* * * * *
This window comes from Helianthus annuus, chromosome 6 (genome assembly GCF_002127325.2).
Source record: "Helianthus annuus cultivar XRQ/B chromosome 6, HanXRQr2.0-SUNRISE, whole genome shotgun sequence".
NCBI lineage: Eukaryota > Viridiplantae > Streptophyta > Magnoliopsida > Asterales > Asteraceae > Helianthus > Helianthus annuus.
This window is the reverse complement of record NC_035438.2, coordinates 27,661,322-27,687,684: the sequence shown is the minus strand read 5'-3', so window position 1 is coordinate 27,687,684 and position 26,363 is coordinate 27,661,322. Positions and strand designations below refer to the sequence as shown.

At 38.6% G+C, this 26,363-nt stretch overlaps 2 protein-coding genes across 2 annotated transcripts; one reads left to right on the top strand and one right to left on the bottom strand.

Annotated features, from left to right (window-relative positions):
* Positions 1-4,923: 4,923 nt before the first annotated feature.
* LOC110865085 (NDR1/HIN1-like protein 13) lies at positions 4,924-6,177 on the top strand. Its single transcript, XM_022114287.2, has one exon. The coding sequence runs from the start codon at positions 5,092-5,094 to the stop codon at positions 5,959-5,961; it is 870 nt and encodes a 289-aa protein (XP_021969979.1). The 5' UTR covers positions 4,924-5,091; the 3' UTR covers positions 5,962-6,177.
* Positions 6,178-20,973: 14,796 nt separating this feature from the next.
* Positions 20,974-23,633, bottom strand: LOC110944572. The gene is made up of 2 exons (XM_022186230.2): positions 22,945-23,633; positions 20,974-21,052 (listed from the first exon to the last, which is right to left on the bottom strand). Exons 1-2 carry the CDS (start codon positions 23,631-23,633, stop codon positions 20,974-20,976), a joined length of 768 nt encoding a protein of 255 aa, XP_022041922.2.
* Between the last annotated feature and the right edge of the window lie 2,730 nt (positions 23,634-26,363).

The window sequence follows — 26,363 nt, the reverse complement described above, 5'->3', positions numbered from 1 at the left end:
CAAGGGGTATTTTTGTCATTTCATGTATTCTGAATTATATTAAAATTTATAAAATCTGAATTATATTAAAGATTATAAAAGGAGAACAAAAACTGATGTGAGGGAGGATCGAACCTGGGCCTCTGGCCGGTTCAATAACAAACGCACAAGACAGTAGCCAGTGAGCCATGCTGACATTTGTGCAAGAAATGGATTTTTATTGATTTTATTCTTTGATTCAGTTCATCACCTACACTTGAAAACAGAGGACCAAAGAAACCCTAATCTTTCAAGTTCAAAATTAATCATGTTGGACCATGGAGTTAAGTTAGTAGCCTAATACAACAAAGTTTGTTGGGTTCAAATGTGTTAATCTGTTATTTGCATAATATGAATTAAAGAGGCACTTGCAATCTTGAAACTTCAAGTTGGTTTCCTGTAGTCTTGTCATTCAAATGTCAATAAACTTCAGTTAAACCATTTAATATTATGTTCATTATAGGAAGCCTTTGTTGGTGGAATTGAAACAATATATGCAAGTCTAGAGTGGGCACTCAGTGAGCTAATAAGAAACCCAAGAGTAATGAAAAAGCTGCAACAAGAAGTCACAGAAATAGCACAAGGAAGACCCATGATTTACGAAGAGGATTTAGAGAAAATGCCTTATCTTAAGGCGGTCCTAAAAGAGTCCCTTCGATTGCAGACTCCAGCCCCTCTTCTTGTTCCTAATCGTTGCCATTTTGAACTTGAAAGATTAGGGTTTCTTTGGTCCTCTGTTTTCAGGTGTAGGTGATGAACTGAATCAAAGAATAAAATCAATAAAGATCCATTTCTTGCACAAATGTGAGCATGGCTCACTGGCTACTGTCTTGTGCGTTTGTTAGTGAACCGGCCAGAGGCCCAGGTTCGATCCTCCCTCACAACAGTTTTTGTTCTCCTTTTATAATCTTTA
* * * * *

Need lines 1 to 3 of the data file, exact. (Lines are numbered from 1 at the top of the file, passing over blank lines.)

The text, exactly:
This window comes from Helianthus annuus, chromosome 6 (genome assembly GCF_002127325.2).
Source record: "Helianthus annuus cultivar XRQ/B chromosome 6, HanXRQr2.0-SUNRISE, whole genome shotgun sequence".
NCBI lineage: Eukaryota > Viridiplantae > Streptophyta > Magnoliopsida > Asterales > Asteraceae > Helianthus > Helianthus annuus.